November 29, 2018 / by Cheryl Dsa / In ueba /

What is UEBA

Network attacks are constantly advancing and they can often bypass traditional security systems. The old tools and systems are quickly becoming obsolete and hackers have devised a number of ways to get past them. Attackers now carry out automated attacks and stay under the radar of their victims. They reduce the speed of their attacks and decentralize them across several IPs and accounts to mimic legitimate and normal transactions.

Hackers are also taking over user and consumer accounts to sneak into systems undetected. These hacked or spoofed credentials are not detected immediately, they get overlooked and can often lead to significant data breaches.

Avivah Litan, Vice President and distinguished research analyst at Gartner said,

“Most enterprise security is based on yesterday’s security concepts that use rules and signatures to prevent bad occurrences, what’s needed is rapid detection and response, enabled in part through behavioral analytics.”

So what exactly is behavioral analytics?

UEBA — defined, explained and explored

UEBA (User and Entity Behavior Analytics), is the process of analyzing the behaviors of an organization’s insiders (employees, staff), outsiders (third party vendors, contractors), entities (endpoints, servers, accounts, laptops) and applications. It combines the data collected from users and entities to identify any unusual behavior coming from them. It is a process that observes the normal conduct of users and entities and detects any anomalous behavior where a user deviates from these “normal” patterns.

What is UEBA?

UEBA learns from what users and entities do on a regular basis, for instance,

  • where do users log in from?
  • what devices do they log in from?
  • what file servers and applications do they access?
  • what privileges do they have? and so on.

It establishes a baseline from this data of what is usual or normal behaviour. By understanding what is normal for each user and entity, UEBA can easily detect when something unusual occurs. For example, if a user suddenly accesses a server they don’t usually access and they are doing it from a foreign location.

A simple and more relatable example would be if your credit card was stolen. A thief can steal your wallet and spend thousands of dollars using your credit card. If this spending pattern does not match yours, the company’s fraud detection department will often recognize this type of suspicious behaviour and contact you to verify the purchases and block the card in question.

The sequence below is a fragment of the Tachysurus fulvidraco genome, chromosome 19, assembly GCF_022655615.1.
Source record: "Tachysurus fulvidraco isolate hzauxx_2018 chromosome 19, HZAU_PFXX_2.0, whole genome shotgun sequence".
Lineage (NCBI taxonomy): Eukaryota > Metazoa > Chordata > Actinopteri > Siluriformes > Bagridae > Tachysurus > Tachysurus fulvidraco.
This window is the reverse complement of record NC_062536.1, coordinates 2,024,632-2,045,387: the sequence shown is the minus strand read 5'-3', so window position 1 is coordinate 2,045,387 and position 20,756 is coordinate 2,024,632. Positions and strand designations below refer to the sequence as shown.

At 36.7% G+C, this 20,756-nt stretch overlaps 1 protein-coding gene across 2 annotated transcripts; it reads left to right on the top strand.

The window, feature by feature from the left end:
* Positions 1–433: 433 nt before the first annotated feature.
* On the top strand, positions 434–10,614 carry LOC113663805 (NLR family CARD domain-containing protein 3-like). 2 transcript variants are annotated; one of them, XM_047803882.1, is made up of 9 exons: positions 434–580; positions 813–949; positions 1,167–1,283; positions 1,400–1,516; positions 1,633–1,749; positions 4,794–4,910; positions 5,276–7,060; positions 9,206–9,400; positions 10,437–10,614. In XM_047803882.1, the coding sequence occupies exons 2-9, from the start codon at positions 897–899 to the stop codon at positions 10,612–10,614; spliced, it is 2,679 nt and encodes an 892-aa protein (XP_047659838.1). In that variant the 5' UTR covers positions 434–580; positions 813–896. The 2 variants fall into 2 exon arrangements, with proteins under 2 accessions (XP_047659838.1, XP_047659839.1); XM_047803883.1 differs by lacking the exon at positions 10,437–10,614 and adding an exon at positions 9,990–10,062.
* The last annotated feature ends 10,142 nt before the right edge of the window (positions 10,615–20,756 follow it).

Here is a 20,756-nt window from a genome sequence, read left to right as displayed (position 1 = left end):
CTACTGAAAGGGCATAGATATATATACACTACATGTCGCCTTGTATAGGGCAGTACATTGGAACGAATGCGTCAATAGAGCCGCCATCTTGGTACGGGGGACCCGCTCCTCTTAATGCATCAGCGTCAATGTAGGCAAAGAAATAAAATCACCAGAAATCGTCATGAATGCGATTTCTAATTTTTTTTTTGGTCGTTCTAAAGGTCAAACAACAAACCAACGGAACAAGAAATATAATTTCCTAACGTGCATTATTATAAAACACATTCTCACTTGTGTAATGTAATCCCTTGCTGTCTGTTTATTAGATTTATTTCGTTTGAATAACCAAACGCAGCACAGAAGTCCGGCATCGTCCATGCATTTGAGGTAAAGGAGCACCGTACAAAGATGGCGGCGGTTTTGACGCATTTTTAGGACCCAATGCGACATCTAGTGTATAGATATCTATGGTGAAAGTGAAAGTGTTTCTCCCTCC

How does UEBA work?

UEBA solutions work on the premise of establishing baselines by learning the behavior of users, groups and devices and applying risk scoring that adapts over time based on activity. The risk score increases or changes every time a security incident occurs based on the type and priority of the threat

For example, the system monitors a user’s behavior on a daily basis, when do they arrive at work, what devices do they log into, what other devices such as printers and removable drives do they use, and many other similar data points to determine the user’s normal behavior. The same process is followed for entities such as servers, databases and other significant endpoints.

If and when there is a deviation from the established baseline, the system adds to the risk score of that particular user or entity. The more unusual the activity, the higher is the risk score added. This continues for each suspicious behavior until the risk score reaches a predefined threshold and an alert is raised. This is helpful not only in identifying threats but also in keeping track of their insecure and privileged users are and more.

Advantages of UEBA

The advantages of this behavioral analytics approach are manifold. Some of the main advantages are:

  • Identifying threats manually through alerts involves a lot of effort. UEBA can identify and validate threat without manual intervention through automation and security intelligence, thus helping security analysts focus on real threats rather than chase false positives.
  • The risk score comprises a number of events, thus relieving analysts of the gruesome task of manually reviewing large numbers of individual alerts and mentally combining them to detect a threat.
  • One slightly suspicious event will not raise a security alert on its own. The UEBA system needs to detect multiple signs of abnormal behavior to create an alert, thus tremendously reducing the number of false positives.

Conclusion

The best security solution doesn’t mean anything if compromised credentials can easily access your data. Companies must now provide a flexible security solution that can identify anomalous user activity in order to prevent all avenues of breaches.

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